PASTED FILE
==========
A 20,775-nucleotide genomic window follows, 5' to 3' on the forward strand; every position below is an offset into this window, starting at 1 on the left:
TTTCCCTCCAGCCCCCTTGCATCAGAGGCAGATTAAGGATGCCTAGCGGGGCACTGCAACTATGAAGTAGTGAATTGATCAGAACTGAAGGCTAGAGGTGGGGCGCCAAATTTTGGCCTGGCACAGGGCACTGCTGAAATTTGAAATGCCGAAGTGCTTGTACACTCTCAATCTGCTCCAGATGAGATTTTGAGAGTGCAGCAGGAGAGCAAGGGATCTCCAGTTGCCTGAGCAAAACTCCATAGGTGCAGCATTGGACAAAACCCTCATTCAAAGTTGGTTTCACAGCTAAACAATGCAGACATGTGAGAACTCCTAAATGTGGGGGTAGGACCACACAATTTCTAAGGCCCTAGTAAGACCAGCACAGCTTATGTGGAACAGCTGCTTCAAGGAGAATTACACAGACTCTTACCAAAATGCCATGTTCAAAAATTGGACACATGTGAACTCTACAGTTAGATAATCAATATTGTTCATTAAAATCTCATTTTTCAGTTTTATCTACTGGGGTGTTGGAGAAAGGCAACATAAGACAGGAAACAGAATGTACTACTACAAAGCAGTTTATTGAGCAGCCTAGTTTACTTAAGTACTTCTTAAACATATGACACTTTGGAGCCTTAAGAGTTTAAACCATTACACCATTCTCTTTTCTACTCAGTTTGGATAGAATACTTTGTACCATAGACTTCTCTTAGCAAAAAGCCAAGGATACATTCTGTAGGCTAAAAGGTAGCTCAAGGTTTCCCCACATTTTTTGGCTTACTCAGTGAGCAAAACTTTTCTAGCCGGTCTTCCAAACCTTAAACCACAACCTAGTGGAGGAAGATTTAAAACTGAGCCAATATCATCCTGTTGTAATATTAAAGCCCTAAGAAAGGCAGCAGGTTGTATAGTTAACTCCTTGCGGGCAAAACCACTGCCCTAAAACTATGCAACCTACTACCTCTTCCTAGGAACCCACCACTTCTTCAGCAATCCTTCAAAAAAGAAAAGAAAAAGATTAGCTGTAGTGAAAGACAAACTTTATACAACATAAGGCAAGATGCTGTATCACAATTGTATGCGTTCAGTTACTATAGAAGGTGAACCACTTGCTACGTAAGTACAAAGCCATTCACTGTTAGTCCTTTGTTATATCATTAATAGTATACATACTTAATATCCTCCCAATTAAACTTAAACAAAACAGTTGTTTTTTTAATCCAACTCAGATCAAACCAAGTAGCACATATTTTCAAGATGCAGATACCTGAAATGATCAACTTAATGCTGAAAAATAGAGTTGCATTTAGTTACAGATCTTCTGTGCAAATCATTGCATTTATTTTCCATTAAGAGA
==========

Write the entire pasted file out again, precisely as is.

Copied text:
A 20,775-nucleotide genomic window follows, 5' to 3' on the forward strand; every position below is an offset into this window, starting at 1 on the left:
TTTCCCTCCAGCCCCCTTGCATCAGAGGCAGATTAAGGATGCCTAGCGGGGCACTGCAACTATGAAGTAGTGAATTGATCAGAACTGAAGGCTAGAGGTGGGGCGCCAAATTTTGGCCTGGCACAGGGCACTGCTGAAATTTGAAATGCCGAAGTGCTTGTACACTCTCAATCTGCTCCAGATGAGATTTTGAGAGTGCAGCAGGAGAGCAAGGGATCTCCAGTTGCCTGAGCAAAACTCCATAGGTGCAGCATTGGACAAAACCCTCATTCAAAGTTGGTTTCACAGCTAAACAATGCAGACATGTGAGAACTCCTAAATGTGGGGGTAGGACCACACAATTTCTAAGGCCCTAGTAAGACCAGCACAGCTTATGTGGAACAGCTGCTTCAAGGAGAATTACACAGACTCTTACCAAAATGCCATGTTCAAAAATTGGACACATGTGAACTCTACAGTTAGATAATCAATATTGTTCATTAAAATCTCATTTTTCAGTTTTATCTACTGGGGTGTTGGAGAAAGGCAACATAAGACAGGAAACAGAATGTACTACTACAAAGCAGTTTATTGAGCAGCCTAGTTTACTTAAGTACTTCTTAAACATATGACACTTTGGAGCCTTAAGAGTTTAAACCATTACACCATTCTCTTTTCTACTCAGTTTGGATAGAATACTTTGTACCATAGACTTCTCTTAGCAAAAAGCCAAGGATACATTCTGTAGGCTAAAAGGTAGCTCAAGGTTTCCCCACATTTTTTGGCTTACTCAGTGAGCAAAACTTTTCTAGCCGGTCTTCCAAACCTTAAACCACAACCTAGTGGAGGAAGATTTAAAACTGAGCCAATATCATCCTGTTGTAATATTAAAGCCCTAAGAAAGGCAGCAGGTTGTATAGTTAACTCCTTGCGGGCAAAACCACTGCCCTAAAACTATGCAACCTACTACCTCTTCCTAGGAACCCACCACTTCTTCAGCAATCCTTCAAAAAAGAAAAGAAAAAGATTAGCTGTAGTGAAAGACAAACTTTATACAACATAAGGCAAGATGCTGTATCACAATTGTATGCGTTCAGTTACTATAGAAGGTGAACCACTTGCTACGTAAGTACAAAGCCATTCACTGTTAGTCCTTTGTTATATCATTAATAGTATACATACTTAATATCCTCCCAATTAAACTTAAACAAAACAGTTGTTTTTTTAATCCAACTCAGATCAAACCAAGTAGCACATATTTTCAAGATGCAGATACCTGAAATGATCAACTTAATGCTGAAAAATAGAGTTGCATTTAGTTACAGATCTTCTGTGCAAATCATTGCATTTATTTTCCATTAAGAGA